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I'm updating the OS on several servers before they run out of support. I'd like to say the new OS (Windows Server 2008 R2 to Windows Server 2016) is more secure because it includes all security patches made to date and developers would have had the chance to rewrite code with more knowledge of threats and vulnerabilities.

Then again... new software could expose new vulnerabilities by exposing new functionality.

In general, does the act of patching software decrease or increase risk?

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    In the long run it usually increases the security while in the short run it might decrease security because it accidentally introduces a new vulnerability. – Steffen Ullrich Jul 2 '17 at 11:56
  • Why are you even asking this? If security were a priority, you wouldn't be using Windows in the first place. You're arranging deck chairs on the Titanic – etherous Jul 2 '17 at 21:21
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    @etherous: Yeah, some of the worst attacks of the last decade (like Heartbleed, Shellshock, Gotofail, Stagefright, Dirty COW, ISeeYou, etc.) clearly show how insecure Windows is compared to Mac/Linux. Right? – Mehrdad Jul 2 '17 at 23:23
  • Why am I asking? Because while I'm not a security export, a business representative will ask if this change makes our solution more secure, and I would like to offer some generic advice. :) – Kye Jul 3 '17 at 8:05
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Patching addresses known risks while introducing unknown risks, like new unknown vulnerabilities, bugs, performance issues, etc.

That's why places like banks wait a while to quantify the unknowns before patching.

Patching is not something that should be done without a risk assessment. Do you leave known vulnerabilities in place because you fear availability risks? Do you mitigate the known and test the patch before deploying? You have to answer these questions for yourself.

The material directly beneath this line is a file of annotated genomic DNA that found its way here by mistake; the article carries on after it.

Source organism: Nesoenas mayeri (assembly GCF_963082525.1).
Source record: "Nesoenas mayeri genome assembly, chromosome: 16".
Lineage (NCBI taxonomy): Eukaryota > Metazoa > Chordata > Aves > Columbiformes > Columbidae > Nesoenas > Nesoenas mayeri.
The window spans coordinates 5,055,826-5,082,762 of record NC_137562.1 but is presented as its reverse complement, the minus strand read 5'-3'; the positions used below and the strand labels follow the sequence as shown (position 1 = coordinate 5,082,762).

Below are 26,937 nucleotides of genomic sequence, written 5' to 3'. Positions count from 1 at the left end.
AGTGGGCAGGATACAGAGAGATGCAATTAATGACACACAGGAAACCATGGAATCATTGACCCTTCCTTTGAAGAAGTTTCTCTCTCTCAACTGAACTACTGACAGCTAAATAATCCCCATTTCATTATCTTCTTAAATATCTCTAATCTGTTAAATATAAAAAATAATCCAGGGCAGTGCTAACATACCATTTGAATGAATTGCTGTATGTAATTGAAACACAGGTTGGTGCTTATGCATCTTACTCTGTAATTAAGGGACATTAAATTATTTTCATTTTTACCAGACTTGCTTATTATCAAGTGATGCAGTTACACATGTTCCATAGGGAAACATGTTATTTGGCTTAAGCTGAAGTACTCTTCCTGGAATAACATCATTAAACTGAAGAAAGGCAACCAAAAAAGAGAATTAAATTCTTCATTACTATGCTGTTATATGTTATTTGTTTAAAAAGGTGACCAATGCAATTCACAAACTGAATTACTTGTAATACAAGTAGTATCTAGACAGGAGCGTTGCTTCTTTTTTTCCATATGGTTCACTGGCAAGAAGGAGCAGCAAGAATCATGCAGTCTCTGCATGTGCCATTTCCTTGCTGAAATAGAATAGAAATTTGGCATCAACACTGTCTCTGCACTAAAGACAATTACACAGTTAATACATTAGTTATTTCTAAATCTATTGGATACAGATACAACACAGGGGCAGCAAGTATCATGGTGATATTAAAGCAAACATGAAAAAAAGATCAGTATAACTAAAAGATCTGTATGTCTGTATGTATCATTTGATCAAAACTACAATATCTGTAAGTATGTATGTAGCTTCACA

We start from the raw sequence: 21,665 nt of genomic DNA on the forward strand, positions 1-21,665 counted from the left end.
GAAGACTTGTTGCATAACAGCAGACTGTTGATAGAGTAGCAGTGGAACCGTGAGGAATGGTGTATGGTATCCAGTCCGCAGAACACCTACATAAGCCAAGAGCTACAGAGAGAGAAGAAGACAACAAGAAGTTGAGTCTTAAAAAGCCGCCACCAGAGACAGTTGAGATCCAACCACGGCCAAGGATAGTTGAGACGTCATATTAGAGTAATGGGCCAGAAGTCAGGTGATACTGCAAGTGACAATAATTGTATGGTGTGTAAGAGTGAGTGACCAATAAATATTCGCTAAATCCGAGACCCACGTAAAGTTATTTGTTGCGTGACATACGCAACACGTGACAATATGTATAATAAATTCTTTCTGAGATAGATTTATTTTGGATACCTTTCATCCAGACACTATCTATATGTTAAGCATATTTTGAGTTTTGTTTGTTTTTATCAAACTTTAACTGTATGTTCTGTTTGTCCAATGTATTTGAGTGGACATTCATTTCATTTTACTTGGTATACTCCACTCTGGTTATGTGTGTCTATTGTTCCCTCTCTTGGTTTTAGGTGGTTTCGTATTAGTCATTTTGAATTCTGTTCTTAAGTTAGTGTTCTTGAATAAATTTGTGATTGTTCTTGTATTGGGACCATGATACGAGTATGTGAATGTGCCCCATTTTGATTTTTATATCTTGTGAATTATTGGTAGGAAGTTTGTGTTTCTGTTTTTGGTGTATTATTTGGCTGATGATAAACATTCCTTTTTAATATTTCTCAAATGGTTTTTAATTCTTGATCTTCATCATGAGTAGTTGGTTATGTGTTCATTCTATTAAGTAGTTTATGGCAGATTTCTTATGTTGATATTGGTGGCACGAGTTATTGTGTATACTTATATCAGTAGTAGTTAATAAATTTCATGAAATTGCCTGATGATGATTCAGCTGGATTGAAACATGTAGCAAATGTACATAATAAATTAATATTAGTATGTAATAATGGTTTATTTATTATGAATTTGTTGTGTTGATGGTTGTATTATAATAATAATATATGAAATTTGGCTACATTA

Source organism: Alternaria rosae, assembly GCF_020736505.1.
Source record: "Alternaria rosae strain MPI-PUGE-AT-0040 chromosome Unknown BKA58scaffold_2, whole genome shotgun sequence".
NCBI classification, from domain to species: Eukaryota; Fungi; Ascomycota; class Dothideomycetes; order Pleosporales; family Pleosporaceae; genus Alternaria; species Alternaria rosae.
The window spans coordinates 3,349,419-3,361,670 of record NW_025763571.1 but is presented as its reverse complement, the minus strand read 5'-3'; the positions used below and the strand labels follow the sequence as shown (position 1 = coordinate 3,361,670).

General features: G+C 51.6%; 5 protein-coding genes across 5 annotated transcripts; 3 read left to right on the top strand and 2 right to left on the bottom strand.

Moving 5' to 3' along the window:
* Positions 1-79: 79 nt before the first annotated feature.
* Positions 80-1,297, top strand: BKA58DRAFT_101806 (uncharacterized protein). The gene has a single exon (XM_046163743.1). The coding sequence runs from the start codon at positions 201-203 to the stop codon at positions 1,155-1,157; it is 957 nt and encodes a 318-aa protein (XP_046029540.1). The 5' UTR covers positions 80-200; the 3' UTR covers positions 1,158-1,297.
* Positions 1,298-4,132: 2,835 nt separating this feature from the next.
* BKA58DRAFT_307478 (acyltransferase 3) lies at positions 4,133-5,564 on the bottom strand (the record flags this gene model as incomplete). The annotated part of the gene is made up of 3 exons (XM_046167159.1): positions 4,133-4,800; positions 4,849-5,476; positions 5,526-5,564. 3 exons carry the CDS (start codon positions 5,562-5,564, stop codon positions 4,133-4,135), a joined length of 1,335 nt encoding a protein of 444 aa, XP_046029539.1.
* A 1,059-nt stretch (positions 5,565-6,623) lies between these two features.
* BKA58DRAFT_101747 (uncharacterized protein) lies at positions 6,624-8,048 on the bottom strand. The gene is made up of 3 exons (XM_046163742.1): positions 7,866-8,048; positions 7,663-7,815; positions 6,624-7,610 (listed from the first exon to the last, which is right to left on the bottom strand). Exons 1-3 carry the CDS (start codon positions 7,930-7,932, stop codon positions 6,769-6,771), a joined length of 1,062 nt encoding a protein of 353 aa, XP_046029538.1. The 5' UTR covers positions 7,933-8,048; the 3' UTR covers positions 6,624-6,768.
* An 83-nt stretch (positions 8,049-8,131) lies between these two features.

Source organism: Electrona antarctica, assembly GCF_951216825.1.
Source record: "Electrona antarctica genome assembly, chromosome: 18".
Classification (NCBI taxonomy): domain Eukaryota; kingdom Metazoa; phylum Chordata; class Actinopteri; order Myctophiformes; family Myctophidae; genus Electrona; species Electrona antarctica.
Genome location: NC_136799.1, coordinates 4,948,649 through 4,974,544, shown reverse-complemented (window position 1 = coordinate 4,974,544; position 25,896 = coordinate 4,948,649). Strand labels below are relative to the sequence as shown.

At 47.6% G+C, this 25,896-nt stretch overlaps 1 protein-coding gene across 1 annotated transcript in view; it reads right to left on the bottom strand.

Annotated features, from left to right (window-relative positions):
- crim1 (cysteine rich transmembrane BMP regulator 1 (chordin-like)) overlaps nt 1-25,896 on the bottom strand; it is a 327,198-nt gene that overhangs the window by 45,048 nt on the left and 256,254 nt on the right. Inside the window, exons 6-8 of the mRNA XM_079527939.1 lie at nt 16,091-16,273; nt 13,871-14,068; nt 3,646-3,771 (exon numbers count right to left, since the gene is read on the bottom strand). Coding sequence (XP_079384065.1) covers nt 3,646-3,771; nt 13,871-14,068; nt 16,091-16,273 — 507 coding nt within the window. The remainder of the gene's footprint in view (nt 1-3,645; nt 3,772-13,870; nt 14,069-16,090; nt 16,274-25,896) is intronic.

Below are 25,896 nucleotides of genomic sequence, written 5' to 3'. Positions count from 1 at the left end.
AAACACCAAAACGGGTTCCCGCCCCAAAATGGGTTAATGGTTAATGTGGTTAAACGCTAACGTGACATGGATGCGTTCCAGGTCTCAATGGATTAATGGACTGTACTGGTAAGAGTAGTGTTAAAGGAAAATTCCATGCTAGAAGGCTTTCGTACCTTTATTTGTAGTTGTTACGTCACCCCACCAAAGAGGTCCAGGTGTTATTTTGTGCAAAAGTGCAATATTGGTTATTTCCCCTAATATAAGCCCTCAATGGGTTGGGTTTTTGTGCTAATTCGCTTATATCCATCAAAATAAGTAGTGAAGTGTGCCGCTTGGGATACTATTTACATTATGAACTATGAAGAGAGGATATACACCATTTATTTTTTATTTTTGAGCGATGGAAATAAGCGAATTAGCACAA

I advocate having processes in place that patch immediately but also have a quick rollback and mitigate plan in place ("patch, test, rollback" instead of "test, patch"). From experience, the downtime from bad patches and rollbacks is less than the downtime from known exploits hitting a server, but those metrics can change at any time.

You are correct to ask this question, but the answer is far from clear or universally applicable (even with WannaCry experience being so recent).

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    You mean that banks are like Java where the major security flaws counter has to exceed 10+ before a new release becomes available? – user633551 Jul 2 '17 at 15:03
  • @user633551 no, banks need to be up and running, even if they leak like a sieve - the costs of being down are more than the costs of recovering funds from a hack – schroeder Jul 2 '17 at 15:42
  • lol, exactly!!! now guess the banks tech association...;) – user633551 Jul 2 '17 at 16:05
  • Hm, with WannaCry, the gap between patch and attack was just a few weeks, so depending on the "while", waiting might have turned out to be problematic. – Hagen von Eitzen Jul 2 '17 at 16:55
  • This is why debian stable insists on not adding new features, but only patching security holes. That's why virtualbox from "evil company" had to be removed (their programmers are banned from telling about security issues), and why there was the iceweasel fork for a long time. (Mozilla enforced upgrade all-or-nothing to use the Firefox branding) – pipe Jul 2 '17 at 17:02

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